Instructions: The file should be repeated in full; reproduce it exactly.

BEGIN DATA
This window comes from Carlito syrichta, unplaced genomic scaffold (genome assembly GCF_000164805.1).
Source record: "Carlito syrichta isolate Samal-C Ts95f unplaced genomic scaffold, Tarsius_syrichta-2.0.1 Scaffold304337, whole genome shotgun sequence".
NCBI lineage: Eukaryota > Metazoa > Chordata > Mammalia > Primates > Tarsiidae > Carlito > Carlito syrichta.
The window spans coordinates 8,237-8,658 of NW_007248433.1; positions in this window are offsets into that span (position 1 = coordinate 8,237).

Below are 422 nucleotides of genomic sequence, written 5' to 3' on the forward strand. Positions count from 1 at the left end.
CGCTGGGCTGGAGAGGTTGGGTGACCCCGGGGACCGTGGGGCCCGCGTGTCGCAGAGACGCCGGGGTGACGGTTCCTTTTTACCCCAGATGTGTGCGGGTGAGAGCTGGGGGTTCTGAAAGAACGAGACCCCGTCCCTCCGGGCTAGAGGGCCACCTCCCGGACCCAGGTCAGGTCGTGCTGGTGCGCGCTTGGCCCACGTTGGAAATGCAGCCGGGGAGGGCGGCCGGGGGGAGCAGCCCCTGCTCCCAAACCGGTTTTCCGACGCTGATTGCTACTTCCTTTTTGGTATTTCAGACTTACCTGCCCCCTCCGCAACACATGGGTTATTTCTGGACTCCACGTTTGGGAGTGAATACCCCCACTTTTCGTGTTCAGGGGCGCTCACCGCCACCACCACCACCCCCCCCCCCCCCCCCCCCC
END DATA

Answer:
This window comes from Carlito syrichta, unplaced genomic scaffold (genome assembly GCF_000164805.1).
Source record: "Carlito syrichta isolate Samal-C Ts95f unplaced genomic scaffold, Tarsius_syrichta-2.0.1 Scaffold304337, whole genome shotgun sequence".
NCBI lineage: Eukaryota > Metazoa > Chordata > Mammalia > Primates > Tarsiidae > Carlito > Carlito syrichta.
The window spans coordinates 8,237-8,658 of NW_007248433.1; positions in this window are offsets into that span (position 1 = coordinate 8,237).

Below are 422 nucleotides of genomic sequence, written 5' to 3' on the forward strand. Positions count from 1 at the left end.
CGCTGGGCTGGAGAGGTTGGGTGACCCCGGGGACCGTGGGGCCCGCGTGTCGCAGAGACGCCGGGGTGACGGTTCCTTTTTACCCCAGATGTGTGCGGGTGAGAGCTGGGGGTTCTGAAAGAACGAGACCCCGTCCCTCCGGGCTAGAGGGCCACCTCCCGGACCCAGGTCAGGTCGTGCTGGTGCGCGCTTGGCCCACGTTGGAAATGCAGCCGGGGAGGGCGGCCGGGGGGAGCAGCCCCTGCTCCCAAACCGGTTTTCCGACGCTGATTGCTACTTCCTTTTTGGTATTTCAGACTTACCTGCCCCCTCCGCAACACATGGGTTATTTCTGGACTCCACGTTTGGGAGTGAATACCCCCACTTTTCGTGTTCAGGGGCGCTCACCGCCACCACCACCACCCCCCCCCCCCCCCCCCCCC